UBC Theses and Dissertations

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UBC Theses and Dissertations

Tibetan Buddhism and Chinese Communist Party authority : the fundamental problem of Dalai Lama leadership Brasnett, Jonathan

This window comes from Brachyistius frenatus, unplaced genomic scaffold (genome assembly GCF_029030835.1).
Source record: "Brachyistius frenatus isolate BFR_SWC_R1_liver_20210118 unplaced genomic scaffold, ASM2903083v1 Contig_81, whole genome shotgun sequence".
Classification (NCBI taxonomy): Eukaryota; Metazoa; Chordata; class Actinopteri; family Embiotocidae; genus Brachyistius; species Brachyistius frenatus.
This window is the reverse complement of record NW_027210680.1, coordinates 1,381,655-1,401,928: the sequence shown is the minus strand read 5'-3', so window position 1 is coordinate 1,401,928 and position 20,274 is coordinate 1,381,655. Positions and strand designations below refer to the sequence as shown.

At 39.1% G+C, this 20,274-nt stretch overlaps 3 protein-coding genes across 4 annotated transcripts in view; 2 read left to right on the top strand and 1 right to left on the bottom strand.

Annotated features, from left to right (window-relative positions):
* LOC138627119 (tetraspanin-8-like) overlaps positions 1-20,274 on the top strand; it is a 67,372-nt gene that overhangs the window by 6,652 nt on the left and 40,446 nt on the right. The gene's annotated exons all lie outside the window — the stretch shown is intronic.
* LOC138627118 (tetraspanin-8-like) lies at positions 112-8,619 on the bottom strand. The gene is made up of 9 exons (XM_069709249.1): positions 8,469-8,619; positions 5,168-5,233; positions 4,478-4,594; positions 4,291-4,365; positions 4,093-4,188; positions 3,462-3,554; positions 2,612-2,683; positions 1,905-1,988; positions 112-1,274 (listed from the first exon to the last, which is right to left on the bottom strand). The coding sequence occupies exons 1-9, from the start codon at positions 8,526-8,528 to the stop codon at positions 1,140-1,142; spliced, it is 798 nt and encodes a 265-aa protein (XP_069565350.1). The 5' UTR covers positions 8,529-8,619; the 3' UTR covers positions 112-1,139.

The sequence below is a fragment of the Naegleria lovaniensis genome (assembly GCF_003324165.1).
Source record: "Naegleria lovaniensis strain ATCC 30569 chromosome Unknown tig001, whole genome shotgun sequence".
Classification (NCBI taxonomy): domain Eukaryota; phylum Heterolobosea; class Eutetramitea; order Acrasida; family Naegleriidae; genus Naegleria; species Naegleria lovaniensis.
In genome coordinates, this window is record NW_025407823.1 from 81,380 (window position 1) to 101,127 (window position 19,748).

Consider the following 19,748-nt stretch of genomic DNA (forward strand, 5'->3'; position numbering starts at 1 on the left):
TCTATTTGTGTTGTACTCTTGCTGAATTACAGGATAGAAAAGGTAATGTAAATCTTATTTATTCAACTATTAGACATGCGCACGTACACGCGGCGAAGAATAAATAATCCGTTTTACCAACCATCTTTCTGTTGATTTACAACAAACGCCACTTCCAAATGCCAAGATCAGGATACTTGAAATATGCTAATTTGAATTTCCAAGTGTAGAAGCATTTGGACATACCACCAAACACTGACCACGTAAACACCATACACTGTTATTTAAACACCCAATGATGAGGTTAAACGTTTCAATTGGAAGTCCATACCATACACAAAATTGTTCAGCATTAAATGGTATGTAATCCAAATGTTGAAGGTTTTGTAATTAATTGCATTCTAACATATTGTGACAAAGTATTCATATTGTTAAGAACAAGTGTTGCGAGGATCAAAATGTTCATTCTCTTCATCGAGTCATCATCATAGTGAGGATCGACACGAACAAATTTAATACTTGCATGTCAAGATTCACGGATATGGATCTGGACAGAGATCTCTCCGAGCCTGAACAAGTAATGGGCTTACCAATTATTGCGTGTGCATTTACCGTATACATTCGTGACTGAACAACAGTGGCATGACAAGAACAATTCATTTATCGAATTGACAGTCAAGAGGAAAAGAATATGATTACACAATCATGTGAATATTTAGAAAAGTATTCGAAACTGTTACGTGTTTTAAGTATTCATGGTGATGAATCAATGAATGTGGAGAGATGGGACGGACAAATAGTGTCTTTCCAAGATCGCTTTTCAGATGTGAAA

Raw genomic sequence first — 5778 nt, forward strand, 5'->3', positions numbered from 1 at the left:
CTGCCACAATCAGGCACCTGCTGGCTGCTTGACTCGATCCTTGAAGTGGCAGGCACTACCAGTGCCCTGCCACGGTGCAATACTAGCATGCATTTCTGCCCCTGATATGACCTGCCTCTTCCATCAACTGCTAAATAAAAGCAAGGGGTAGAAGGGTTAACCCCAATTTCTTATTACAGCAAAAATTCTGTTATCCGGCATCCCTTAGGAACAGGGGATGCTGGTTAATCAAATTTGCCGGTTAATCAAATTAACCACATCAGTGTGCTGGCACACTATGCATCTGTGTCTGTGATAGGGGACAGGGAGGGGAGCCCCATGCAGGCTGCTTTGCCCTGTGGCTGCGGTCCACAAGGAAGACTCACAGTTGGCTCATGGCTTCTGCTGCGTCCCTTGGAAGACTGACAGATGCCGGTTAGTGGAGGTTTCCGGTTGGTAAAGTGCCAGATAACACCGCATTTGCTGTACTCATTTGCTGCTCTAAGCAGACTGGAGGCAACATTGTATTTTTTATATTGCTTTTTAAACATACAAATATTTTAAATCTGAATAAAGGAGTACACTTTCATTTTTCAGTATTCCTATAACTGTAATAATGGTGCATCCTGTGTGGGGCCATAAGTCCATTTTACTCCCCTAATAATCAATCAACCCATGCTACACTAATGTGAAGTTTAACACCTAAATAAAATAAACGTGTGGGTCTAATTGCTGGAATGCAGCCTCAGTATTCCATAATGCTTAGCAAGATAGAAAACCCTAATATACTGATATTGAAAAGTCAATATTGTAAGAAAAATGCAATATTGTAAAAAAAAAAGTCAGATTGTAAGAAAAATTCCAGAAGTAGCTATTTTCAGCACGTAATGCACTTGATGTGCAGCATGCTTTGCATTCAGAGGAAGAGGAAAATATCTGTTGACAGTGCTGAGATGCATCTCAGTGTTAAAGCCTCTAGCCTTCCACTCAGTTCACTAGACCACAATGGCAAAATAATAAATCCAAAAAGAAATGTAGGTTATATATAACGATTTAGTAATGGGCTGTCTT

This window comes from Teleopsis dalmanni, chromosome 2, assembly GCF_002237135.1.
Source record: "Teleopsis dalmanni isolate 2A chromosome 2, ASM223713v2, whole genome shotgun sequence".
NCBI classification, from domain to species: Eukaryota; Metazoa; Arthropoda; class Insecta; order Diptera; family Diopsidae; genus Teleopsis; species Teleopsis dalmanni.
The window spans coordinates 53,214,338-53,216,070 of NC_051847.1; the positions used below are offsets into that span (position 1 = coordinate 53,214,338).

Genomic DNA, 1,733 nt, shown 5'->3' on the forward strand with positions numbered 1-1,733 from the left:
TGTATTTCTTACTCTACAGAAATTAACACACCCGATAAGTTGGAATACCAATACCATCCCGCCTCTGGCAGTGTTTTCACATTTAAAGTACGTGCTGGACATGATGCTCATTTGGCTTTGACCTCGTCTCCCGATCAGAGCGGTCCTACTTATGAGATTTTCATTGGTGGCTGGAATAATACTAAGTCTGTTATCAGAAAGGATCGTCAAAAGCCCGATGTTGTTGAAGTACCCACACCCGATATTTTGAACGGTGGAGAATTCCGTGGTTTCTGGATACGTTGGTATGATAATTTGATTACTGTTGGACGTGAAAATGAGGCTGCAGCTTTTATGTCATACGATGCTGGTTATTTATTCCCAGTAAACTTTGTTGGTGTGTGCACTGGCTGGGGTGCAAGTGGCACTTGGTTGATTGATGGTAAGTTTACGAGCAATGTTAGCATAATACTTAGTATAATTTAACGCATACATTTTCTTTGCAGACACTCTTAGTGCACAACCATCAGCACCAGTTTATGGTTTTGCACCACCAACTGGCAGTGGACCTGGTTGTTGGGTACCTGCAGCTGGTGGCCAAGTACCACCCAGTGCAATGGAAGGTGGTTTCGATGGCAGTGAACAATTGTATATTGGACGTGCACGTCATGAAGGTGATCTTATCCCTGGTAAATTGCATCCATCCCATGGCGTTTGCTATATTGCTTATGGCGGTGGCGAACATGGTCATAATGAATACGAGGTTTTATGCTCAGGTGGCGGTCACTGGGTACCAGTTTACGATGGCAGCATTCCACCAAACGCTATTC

Tibet has been under the administrative control of the People’s Republic of China since 1950. The Seventeen-Point Agreement for the Peaceful Liberation of Tibet, signed in 1951, promised autonomy to Tibetans, as well as the freedom to practice their religion, Tibetan Buddhism. In practice, however, the PRC has not allowed this autonomy or freedom of religion to Tibetans within its borders. The identity of the Tibetan people is largely based on their strong religiosity, manifested in their reverence of their leadership institutions: the Dalai Lama and to a lesser extent, the Panchen Lama. As the PRC government has sought to suppress religion and control religious practices, it has exerted a stricter level of control over the religions perceived as ‘foreign,’ of which Tibetan Buddhism is one. This strict control of ‘foreign’ religions (specifically their leadership institutions) has manifested in the defamation and coercive manipulation of the Dalai and Panchen Lama institutions, in order for the Chinese Communist Party to maintain its control over Tibet. This thesis asks why the CCP perceives the control of these leadership institutions as necessary for achieving its broader policy goals. Through an in-depth review and analysis of relevant literature, this thesis will argue that the strong religiosity of Tibetans and the corresponding politico-religious power wielded by the Dalai and Panchen Lama leadership institutions are perceived as threats by the CCP. The power of Tibetan Buddhism and its leadership institution, as well as the identity they instill in Tibetans, threatens not only the CCP’s control over the resource-rich region, but also its legitimacy as the unique governing power over a secular, unified China. To the Chinese government in Beijing, allowing the Dalai and Panchen Lamas the freedom to return to Tibet, whether in body or just through the worship of Tibetan Buddhists, would be tantamount to losing its control over the entire region.

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